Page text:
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Deus Ex: Human Revolution Review

Review; Oct. 3, 2011; Channels: Video Games; By Jenner David Cauton
When there's a will, there's a way ... and another way, and another way, and another way, and ...

When I was younger, my favorite FPS experiences belonged to the N64 era — namely Goldeneye 64 and Perfect Dark. Then one of my friends got an Alienware computer and showed me a game called Deus Ex: Mafia Conspiracy. I was completely enthralled with Deus Ex's campaign compared to other linear shooters. (It was also pretty damn cool playing a video game in which the main character's code name was my initials.) Deus Ex wasn't a standard shooter, and it wasn't an RPG; rather, it was a mix of the two genres, blended perfectly. For many, these were the golden ages of PC gaming.

Deus Ex: Human Revolution

Many games today, particularly shooters, try to find a balance between RPG elements and actual player skill. Unfortunately, it's hard to find the right time to roll the invisible dice as you pull the trigger. The use of the term “RPG” has gone from staying in-character in a D&D affair to any game in which the player is able to make his character stronger throughout the journey. This technically means any game — even games as old as Super Mario Brothers — but how far developers take this concept is what truly defines this label.

The first DX found this fine line and has been heralded as a PC masterpiece. And I can say with confidence that Deus Ex: Human Revolution is no different.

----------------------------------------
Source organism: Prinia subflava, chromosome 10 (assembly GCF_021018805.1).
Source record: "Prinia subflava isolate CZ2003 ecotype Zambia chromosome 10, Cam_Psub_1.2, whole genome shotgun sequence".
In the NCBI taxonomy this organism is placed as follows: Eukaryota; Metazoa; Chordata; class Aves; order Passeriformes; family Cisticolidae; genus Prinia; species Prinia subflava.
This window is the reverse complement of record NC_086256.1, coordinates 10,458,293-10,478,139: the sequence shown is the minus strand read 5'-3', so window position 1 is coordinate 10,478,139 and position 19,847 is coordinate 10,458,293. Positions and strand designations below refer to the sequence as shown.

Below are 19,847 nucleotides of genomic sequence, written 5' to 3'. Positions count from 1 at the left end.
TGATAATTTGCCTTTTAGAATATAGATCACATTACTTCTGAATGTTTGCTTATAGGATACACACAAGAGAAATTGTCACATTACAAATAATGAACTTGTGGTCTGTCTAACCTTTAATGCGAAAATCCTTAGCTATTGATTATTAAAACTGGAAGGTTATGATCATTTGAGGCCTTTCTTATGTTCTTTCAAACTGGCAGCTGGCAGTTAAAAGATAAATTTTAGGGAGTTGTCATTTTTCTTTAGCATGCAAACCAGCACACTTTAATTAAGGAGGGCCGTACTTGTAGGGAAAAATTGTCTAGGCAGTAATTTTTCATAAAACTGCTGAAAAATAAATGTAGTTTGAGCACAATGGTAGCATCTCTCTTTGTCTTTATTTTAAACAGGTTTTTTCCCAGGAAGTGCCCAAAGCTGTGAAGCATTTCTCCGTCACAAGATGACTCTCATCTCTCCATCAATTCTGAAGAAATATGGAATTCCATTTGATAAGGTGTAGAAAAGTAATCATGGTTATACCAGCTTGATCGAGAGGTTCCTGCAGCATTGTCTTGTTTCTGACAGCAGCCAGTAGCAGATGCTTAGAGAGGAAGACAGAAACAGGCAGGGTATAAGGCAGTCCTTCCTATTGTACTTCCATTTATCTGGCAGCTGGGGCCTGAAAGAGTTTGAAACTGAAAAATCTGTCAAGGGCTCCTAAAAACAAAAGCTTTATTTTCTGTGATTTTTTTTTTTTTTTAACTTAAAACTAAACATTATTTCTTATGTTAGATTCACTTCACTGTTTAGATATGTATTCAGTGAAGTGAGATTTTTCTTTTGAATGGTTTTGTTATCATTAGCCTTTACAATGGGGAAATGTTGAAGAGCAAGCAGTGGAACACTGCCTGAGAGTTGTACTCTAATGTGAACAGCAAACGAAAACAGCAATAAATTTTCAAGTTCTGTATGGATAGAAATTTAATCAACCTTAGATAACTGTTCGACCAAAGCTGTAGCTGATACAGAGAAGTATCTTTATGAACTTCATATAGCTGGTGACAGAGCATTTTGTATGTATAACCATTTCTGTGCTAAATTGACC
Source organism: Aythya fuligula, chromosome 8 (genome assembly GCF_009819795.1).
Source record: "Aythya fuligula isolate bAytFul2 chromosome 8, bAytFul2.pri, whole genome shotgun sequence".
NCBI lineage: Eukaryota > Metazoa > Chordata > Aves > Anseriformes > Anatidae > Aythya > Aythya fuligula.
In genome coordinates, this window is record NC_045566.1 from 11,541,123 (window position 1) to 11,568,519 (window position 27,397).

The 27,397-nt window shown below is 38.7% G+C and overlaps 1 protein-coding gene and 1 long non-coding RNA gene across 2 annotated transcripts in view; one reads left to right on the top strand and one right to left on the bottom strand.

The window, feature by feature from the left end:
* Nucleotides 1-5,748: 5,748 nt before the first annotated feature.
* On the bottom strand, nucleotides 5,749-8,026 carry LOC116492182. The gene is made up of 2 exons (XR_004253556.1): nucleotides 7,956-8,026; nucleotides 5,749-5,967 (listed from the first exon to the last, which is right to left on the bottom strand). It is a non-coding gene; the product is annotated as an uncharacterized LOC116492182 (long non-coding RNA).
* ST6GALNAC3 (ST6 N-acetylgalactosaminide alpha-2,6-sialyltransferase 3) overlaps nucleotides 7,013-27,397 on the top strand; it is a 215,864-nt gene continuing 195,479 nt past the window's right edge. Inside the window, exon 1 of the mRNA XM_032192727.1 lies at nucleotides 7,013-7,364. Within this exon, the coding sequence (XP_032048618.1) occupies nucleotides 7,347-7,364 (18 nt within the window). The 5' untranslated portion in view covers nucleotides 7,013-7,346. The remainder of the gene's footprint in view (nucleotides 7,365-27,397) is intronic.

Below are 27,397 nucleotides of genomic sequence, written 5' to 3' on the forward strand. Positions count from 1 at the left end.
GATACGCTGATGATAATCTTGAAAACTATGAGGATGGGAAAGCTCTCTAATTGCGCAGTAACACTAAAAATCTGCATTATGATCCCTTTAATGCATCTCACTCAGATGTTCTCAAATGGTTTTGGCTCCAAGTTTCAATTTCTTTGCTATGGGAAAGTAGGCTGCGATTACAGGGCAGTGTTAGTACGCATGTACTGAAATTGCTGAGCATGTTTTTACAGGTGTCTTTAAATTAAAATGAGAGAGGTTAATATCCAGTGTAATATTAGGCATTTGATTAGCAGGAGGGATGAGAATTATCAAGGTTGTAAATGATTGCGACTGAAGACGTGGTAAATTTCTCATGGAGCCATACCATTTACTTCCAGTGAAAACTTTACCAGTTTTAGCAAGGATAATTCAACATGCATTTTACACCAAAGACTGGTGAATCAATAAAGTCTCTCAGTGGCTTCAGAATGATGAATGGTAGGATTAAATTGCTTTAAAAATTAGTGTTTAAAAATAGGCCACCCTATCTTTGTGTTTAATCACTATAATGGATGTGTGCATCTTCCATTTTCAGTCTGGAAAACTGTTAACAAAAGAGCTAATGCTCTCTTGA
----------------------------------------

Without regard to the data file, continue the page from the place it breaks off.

Shady characters? Nah, certainly not in a place like this.

Unlike other shooters that have you going through endless corridors and other environments full of enemies, DX gives you a choice in exactly how to solve each scenario. Every place you visit or scenario you encounter, violent or otherwise, has multiple paths. Whether it’s simply choosing a different door, crawling through an air vent, hacking a terminal to make gun turrets shoot down their own allies, or even talking your way through and avoiding violence all together, the choice is yours.

The second Deus Ex, Invisible War, while enjoyable on its own, was a fluke only if you compared it to its predecessor. Despite the first-person view, the DX series is only part-shooter, and while Invisible War definitely got the shooting part down (by removing the silly aim-at-a-target-for-5-seconds-so-you-can-hit-it-because-you’re-only-a-trainee mechanic that plagued the first game), it seemed to have gotten just about everything else wrong. The game practically threw all available augmentations at you from the beginning and gave you more than enough opportunities to switch them around, in addition to providing a too-generous amount of inventory space. For a game that was all about choices, these generosities dumbed down the challenge and left little to no room for any choice or multiple play-throughs. Thankfully, DX: HR has taken the better elements of the two games and melded them seamlessly.

As the game is a prequel to the first Deus Ex, the storyline has you play as ex-SWAT member Adam Jensen, special field agent and head of security of Sarif Industries, a corporation that deals with cybernetic implants to improve the human body. Despite his occupation, Jensen scoffs at the idea of augmentation but gets into a horrible incident and is forced to undergo the very surgery he despises. Six months later, Jensen returns from an early sick-leave and soon discovers that not everything is as it seems.

Click the image to view game screenshots